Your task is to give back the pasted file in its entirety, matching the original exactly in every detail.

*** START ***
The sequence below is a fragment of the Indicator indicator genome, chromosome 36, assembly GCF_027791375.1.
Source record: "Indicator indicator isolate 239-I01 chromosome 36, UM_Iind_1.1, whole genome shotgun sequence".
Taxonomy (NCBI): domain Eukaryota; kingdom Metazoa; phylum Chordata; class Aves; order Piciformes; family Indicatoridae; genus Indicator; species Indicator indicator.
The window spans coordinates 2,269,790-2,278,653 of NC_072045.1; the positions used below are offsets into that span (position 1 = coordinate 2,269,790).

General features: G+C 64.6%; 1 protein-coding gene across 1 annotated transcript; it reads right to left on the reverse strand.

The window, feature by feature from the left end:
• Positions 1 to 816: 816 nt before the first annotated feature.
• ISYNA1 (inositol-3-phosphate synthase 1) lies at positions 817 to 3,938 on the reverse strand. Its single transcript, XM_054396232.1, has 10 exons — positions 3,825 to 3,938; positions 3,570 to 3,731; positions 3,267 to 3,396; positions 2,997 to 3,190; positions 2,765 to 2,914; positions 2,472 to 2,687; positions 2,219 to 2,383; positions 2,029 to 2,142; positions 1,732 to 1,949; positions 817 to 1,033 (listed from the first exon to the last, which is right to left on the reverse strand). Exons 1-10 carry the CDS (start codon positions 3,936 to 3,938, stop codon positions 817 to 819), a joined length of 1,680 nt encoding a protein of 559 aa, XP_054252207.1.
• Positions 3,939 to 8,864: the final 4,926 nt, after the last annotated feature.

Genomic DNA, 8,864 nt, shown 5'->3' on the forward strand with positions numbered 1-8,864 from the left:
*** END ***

The sequence below is a fragment of the Indicator indicator genome, chromosome 36, assembly GCF_027791375.1.
Source record: "Indicator indicator isolate 239-I01 chromosome 36, UM_Iind_1.1, whole genome shotgun sequence".
Taxonomy (NCBI): domain Eukaryota; kingdom Metazoa; phylum Chordata; class Aves; order Piciformes; family Indicatoridae; genus Indicator; species Indicator indicator.
The window spans coordinates 2,269,790-2,278,653 of NC_072045.1; the positions used below are offsets into that span (position 1 = coordinate 2,269,790).

General features: G+C 64.6%; 1 protein-coding gene across 1 annotated transcript; it reads right to left on the reverse strand.

The window, feature by feature from the left end:
• Positions 1 to 816: 816 nt before the first annotated feature.
• ISYNA1 (inositol-3-phosphate synthase 1) lies at positions 817 to 3,938 on the reverse strand. Its single transcript, XM_054396232.1, has 10 exons — positions 3,825 to 3,938; positions 3,570 to 3,731; positions 3,267 to 3,396; positions 2,997 to 3,190; positions 2,765 to 2,914; positions 2,472 to 2,687; positions 2,219 to 2,383; positions 2,029 to 2,142; positions 1,732 to 1,949; positions 817 to 1,033 (listed from the first exon to the last, which is right to left on the reverse strand). Exons 1-10 carry the CDS (start codon positions 3,936 to 3,938, stop codon positions 817 to 819), a joined length of 1,680 nt encoding a protein of 559 aa, XP_054252207.1.
• Positions 3,939 to 8,864: the final 4,926 nt, after the last annotated feature.

Genomic DNA, 8,864 nt, shown 5'->3' on the forward strand with positions numbered 1-8,864 from the left: